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Expat Family Friendly Things To Do In Poland

In recent years, Poland has become increasingly popular as an expat location. As expat locations go, it’s pretty amazing – Poland is definitely a modern European country with all (or at least most) of the infrastructure and facilities you could want. However, there is also a great deal of history and tradition everywhere, including in the cities. Polish cities and towns, and even the countryside, are as beautiful as any in Europe, but the great thing is that Poland isn’t as expensive as your average European country – and that is often an important consideration for expats.Another important consideration of course is whether you’d want to take your family there, and Poland scores well on this count – apart from education and healthcare not being a problem, there’s plenty you can do and see with your family. With the well developed public transport system, getting around is easy. Here are a few suggestions worth checking out during your time in Poland.

Museums and Science Centers
A museum might not be your first choice when you’re thinking of a family outing, and with good reason – many museums don’t cater for children. However, places like the hands-on history museum in Poznan, with its high level of interaction, its games and multimedia elements, will prove enjoyable for children. Also, don’t forget the many museums that are dedicated to one particular topic or theme, such as the transport museums in Krakow and Poznan, the aviation museum in Krakow, and many more. Whatever your child’s interests are, there’s a good chance you’ll find a museum dedicated to them.

The same goes for the many science centers around Poland. Children tend to find science and technology exciting and stimulating, especially when there’s an element of interactivity, which is included in most science centers today. The Copernicus Science Center in Warsaw is probably the best, and even boasts a section specifically targeted at children aged three to six, but there are several others across Poland. There’s also the planetarium in Warsaw and the Oceanarium in Krakow, which again combine education with huge amounts of fun.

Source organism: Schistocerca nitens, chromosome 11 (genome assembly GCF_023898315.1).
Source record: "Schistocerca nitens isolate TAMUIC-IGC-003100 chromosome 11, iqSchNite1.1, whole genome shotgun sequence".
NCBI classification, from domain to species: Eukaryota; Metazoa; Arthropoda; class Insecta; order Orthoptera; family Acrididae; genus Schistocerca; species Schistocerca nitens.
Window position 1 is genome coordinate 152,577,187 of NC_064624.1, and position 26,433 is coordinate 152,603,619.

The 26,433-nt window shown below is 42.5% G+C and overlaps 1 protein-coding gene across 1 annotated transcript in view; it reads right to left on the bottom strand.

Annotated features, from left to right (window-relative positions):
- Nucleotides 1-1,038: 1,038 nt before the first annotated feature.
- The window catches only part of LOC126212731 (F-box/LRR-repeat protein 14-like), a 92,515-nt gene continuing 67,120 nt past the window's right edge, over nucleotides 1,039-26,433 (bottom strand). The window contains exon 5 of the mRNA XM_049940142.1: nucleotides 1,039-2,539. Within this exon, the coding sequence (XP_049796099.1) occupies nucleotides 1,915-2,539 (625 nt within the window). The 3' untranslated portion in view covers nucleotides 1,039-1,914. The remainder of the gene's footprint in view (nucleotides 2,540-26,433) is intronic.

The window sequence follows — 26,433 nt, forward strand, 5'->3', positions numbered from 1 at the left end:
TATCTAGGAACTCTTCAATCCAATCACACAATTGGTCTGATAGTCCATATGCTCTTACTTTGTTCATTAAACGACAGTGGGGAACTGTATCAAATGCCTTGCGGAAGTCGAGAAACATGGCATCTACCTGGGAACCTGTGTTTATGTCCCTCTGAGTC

It’s also worth remembering that many “adult-oriented” museums today have special exhibits and facilities for children, as well as workshops and other activities.

Poland’s cities, like many in Europe, have a rich, vibrant theatre scene, and you’ll often find performances meant especially for children. Krakow’s Groteska Theatre in particular is worth visiting – it’s probably the only puppet theatre in Poland, and the only one to focus entirely on fairy tales, plays, and literature for children. The fact that everything is usually in Polish isn’t as much of a problem as you might imagine – the visuals and the music are powerful enough to carry the story on their own.

Playgrounds and Water Parks
Warsaw and most other cities in Poland have large parks that are accessible to the public, often with dedicated areas for children to play in. You’ll also often find a charming little outdoor café in most parks, usually right next to the playground, so that you can sip on a cup of coffee, a glass of wine, or some Polish beer while keeping an eye on the little ones.
Poland has several water parks across the country, some barely bigger than swimming pools, and others truly massive, with a variety of slides and rides. Adventure World in Warsaw, Park Wodny in Krakow, and Termy Maltanskie in Poznan are highly recommended. The indoor parks, like Termy Maltanskie, are particularly pleasant when the weather outside is cold.

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General sightseeing can get tiring and boring for children, but if planned well, it can certainly be fun. Few children will not be excited at being able to see and explore a real castle, for example, and Poland has plenty of these. Here too, some make it a point to have special exhibits and facilities for children –Wawel Castle in Krakow, for example, has a “dragon’s lair”, with a “real” fire-breathing dragon! There are also the sand dunes in Slowinski National Park, which can make you feel like you’ve been teleported straight to the middle of an African desert.

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